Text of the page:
By Kieran Gill for the Daily Mail


Alastair Gray’s cryptocurrency portfolio may have crashed along with the rest of the world’s, but the Brit is banking on his own stock rising at Wimbledon.
Of the 17 Britons in the singles draws this week, Gray is among the most obscure.
The likeable 24-year-old’s story is little-known to tennis fans, who will hope to get to know him better this week.
Alastair Gray’s cryptocurrency portfolio has crashed but he is ready to rise at Wimbledon
Gray spared 30 minutes on Sunday to tell his tale. From how he’s spent the last four years studying at Texas Christian University — the same US college attended by British No 1 Cameron Norrie — to his hobbies which include kayaking, jetty-jumping and crypto.
His Wimbledon opener against Tseng Chun-hsin, the Taiwanese world No 93, will mark his Grand Slam debut and Gray said on Sunday: ‘I’m trying to take it all in. It’s Wimbledon — it’s what you play for.’
Gray practised with Andy Murray prior to Wimbledon in 2016, with the Scot going on to win the tournament that year. And the world No 283 had another hit with Murray at Aorangi Park on Saturday.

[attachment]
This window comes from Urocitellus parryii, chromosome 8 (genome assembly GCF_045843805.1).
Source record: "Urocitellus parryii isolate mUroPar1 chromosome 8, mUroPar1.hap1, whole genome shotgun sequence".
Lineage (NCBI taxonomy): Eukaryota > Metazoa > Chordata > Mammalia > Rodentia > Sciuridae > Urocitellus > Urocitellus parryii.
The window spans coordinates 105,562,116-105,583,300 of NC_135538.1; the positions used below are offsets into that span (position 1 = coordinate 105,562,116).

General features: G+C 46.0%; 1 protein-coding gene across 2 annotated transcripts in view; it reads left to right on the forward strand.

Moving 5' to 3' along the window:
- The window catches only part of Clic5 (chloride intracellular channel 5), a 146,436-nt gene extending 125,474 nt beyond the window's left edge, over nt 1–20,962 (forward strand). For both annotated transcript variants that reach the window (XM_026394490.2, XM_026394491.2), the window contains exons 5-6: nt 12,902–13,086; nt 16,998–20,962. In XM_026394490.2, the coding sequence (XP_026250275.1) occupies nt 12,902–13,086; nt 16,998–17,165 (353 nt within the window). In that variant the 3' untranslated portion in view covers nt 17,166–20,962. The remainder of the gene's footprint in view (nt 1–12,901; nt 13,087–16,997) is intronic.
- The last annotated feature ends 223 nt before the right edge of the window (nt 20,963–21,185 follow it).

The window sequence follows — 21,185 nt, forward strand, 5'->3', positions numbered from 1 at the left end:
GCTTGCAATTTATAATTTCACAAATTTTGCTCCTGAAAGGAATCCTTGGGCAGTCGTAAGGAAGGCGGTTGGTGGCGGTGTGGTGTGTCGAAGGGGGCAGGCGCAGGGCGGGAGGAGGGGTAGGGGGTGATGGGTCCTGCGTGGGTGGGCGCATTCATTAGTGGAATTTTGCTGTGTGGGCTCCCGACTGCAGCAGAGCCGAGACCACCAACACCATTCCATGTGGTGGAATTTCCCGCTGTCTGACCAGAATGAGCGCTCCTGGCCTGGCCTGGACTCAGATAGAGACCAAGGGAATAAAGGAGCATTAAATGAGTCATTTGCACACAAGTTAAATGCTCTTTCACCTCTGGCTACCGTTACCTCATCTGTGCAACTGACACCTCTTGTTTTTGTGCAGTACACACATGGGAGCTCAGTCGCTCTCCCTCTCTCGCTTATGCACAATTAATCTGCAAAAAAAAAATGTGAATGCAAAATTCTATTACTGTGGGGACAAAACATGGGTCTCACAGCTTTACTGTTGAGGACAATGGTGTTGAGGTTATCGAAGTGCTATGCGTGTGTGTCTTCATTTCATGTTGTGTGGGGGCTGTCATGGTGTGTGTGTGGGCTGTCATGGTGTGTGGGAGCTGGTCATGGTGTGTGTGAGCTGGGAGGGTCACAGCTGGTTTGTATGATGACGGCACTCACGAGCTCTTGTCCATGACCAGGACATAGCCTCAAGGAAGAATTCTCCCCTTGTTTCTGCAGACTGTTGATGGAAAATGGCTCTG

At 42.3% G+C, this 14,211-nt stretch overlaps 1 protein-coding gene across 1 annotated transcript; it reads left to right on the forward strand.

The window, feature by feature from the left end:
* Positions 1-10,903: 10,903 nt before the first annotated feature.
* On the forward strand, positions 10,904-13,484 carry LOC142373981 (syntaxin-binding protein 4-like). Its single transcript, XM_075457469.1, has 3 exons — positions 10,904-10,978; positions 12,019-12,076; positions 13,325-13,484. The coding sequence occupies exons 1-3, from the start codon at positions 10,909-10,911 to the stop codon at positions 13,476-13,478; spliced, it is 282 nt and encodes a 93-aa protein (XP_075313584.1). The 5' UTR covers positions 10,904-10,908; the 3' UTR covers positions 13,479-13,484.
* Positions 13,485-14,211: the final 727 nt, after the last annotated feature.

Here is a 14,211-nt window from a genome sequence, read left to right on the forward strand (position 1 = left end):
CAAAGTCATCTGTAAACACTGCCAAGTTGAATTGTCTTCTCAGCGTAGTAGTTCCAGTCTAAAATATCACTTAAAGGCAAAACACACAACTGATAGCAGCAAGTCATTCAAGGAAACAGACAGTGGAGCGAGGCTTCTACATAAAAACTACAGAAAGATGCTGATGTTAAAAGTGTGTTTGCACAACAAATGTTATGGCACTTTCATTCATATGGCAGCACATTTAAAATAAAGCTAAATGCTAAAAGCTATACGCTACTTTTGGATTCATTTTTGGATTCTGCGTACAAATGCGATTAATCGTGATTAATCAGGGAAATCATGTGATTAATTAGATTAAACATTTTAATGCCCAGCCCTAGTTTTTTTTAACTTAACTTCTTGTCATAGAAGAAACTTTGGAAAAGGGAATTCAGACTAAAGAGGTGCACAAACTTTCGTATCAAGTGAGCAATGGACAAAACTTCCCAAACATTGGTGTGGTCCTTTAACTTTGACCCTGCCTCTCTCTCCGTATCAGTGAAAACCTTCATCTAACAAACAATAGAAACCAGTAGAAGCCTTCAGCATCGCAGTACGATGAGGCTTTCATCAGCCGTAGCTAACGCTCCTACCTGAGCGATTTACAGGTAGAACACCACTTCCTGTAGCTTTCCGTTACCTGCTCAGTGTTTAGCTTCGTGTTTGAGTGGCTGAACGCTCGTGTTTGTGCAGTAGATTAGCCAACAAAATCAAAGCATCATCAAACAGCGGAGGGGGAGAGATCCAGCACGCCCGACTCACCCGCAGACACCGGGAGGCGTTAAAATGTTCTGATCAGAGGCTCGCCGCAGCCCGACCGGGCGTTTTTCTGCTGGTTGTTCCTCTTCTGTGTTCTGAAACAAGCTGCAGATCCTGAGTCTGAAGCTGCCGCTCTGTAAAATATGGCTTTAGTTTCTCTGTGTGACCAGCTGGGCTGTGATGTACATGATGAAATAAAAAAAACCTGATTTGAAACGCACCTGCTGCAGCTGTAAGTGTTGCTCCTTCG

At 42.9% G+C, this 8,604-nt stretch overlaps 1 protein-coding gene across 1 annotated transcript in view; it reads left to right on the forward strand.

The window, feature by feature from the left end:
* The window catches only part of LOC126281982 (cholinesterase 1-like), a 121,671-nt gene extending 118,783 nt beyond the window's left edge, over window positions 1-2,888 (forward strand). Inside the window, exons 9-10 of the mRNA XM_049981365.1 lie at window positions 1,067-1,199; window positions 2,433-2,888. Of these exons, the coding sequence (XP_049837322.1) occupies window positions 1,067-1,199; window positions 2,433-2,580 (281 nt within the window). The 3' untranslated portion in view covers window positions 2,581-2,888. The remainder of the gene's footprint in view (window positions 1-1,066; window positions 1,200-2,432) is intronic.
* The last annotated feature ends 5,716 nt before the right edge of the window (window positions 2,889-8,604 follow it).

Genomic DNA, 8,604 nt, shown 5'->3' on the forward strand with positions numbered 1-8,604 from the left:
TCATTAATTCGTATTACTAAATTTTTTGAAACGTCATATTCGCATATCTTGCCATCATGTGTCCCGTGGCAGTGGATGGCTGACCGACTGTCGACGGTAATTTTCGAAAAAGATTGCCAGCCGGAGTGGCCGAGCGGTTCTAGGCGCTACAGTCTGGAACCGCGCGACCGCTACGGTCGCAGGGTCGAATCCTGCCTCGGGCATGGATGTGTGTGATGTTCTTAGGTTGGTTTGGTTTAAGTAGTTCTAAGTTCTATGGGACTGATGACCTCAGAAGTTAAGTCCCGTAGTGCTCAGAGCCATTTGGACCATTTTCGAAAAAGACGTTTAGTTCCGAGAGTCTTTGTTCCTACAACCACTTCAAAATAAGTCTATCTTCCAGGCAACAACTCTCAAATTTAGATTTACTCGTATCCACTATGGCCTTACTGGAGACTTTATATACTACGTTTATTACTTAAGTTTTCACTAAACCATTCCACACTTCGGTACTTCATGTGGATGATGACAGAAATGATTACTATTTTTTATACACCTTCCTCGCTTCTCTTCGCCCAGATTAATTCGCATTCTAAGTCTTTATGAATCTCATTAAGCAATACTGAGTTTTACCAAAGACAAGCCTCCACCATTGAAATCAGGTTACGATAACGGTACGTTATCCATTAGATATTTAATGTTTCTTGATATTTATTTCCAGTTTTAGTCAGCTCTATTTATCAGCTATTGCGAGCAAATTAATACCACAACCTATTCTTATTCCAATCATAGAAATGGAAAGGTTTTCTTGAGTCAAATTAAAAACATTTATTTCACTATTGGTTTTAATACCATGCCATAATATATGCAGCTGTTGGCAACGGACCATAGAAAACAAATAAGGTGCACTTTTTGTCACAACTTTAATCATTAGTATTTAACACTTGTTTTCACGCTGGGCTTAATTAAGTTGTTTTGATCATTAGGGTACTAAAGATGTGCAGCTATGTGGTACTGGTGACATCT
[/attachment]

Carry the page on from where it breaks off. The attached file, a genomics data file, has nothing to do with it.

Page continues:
Gray is eagerly anticipating his Grand Slam debut as he prepares to take on Tseng Chun-hsin

Gray is grateful for the £50,000 prize money he will receive for making his Wimbledon bow and said: ‘With that (crypto) doing so terribly, it’s nice to have this security! I won a round in the men’s doubles last year and that was amazing. To do it in singles would be 10 times better.’
Another Brit worth watching is 20-year-old Jack Draper, ranked 108th in the world. This month he’s beaten world No 14 Taylor Fritz and world No 15 Diego Schwartzman on grass, and he believes he can beat Belgian wildcard Zizou Bergs in his opener.
Asked if he can make an Emma Raducanu-esque breakthrough, Draper said: ‘Yes, 100 per cent. It gave a lot of British tennis players massive belief in themselves that they could do something similar.’
In the women’s draw, 20-year-old Brit Sonay Kartal faces Danka Kovinic, the world No 90 who beat Raducanu at the Australian Open earlier this year.
Jack Draper believes he is capable of making a breakthrough similar to that of Emma Raducanu
Published by Associated Newspapers Ltd
Part of the Daily Mail, The Mail on Sunday & Metro Media Group


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